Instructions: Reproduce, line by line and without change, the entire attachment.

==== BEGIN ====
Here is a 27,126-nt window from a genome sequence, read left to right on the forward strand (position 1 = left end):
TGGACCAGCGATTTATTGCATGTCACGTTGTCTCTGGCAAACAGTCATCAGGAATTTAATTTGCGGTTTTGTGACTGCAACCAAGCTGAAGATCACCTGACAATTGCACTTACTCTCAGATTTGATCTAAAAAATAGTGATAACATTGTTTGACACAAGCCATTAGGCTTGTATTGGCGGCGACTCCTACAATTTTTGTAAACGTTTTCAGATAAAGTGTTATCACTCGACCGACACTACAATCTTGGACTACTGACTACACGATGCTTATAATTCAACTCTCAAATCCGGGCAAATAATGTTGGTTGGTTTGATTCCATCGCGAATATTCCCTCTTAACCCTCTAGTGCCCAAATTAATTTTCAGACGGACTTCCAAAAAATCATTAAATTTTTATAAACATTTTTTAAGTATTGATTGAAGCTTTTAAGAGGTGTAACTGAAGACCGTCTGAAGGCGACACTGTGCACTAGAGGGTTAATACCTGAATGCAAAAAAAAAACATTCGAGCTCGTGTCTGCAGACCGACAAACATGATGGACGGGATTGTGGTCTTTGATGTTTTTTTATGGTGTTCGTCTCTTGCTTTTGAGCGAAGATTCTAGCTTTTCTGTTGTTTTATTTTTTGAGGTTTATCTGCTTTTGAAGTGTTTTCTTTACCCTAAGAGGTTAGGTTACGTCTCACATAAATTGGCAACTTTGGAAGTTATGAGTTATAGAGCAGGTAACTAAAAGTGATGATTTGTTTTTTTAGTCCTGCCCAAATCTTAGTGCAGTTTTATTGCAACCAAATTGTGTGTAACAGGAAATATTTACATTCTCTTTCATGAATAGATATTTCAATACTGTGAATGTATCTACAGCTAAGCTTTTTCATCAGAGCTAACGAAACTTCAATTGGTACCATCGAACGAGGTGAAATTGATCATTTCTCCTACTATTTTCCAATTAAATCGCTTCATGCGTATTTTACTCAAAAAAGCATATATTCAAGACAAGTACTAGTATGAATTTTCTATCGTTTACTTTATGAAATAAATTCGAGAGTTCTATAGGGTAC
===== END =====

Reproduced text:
Here is a 27,126-nt window from a genome sequence, read left to right on the forward strand (position 1 = left end):
TGGACCAGCGATTTATTGCATGTCACGTTGTCTCTGGCAAACAGTCATCAGGAATTTAATTTGCGGTTTTGTGACTGCAACCAAGCTGAAGATCACCTGACAATTGCACTTACTCTCAGATTTGATCTAAAAAATAGTGATAACATTGTTTGACACAAGCCATTAGGCTTGTATTGGCGGCGACTCCTACAATTTTTGTAAACGTTTTCAGATAAAGTGTTATCACTCGACCGACACTACAATCTTGGACTACTGACTACACGATGCTTATAATTCAACTCTCAAATCCGGGCAAATAATGTTGGTTGGTTTGATTCCATCGCGAATATTCCCTCTTAACCCTCTAGTGCCCAAATTAATTTTCAGACGGACTTCCAAAAAATCATTAAATTTTTATAAACATTTTTTAAGTATTGATTGAAGCTTTTAAGAGGTGTAACTGAAGACCGTCTGAAGGCGACACTGTGCACTAGAGGGTTAATACCTGAATGCAAAAAAAAAACATTCGAGCTCGTGTCTGCAGACCGACAAACATGATGGACGGGATTGTGGTCTTTGATGTTTTTTTATGGTGTTCGTCTCTTGCTTTTGAGCGAAGATTCTAGCTTTTCTGTTGTTTTATTTTTTGAGGTTTATCTGCTTTTGAAGTGTTTTCTTTACCCTAAGAGGTTAGGTTACGTCTCACATAAATTGGCAACTTTGGAAGTTATGAGTTATAGAGCAGGTAACTAAAAGTGATGATTTGTTTTTTTAGTCCTGCCCAAATCTTAGTGCAGTTTTATTGCAACCAAATTGTGTGTAACAGGAAATATTTACATTCTCTTTCATGAATAGATATTTCAATACTGTGAATGTATCTACAGCTAAGCTTTTTCATCAGAGCTAACGAAACTTCAATTGGTACCATCGAACGAGGTGAAATTGATCATTTCTCCTACTATTTTCCAATTAAATCGCTTCATGCGTATTTTACTCAAAAAAGCATATATTCAAGACAAGTACTAGTATGAATTTTCTATCGTTTACTTTATGAAATAAATTCGAGAGTTCTATAGGGTAC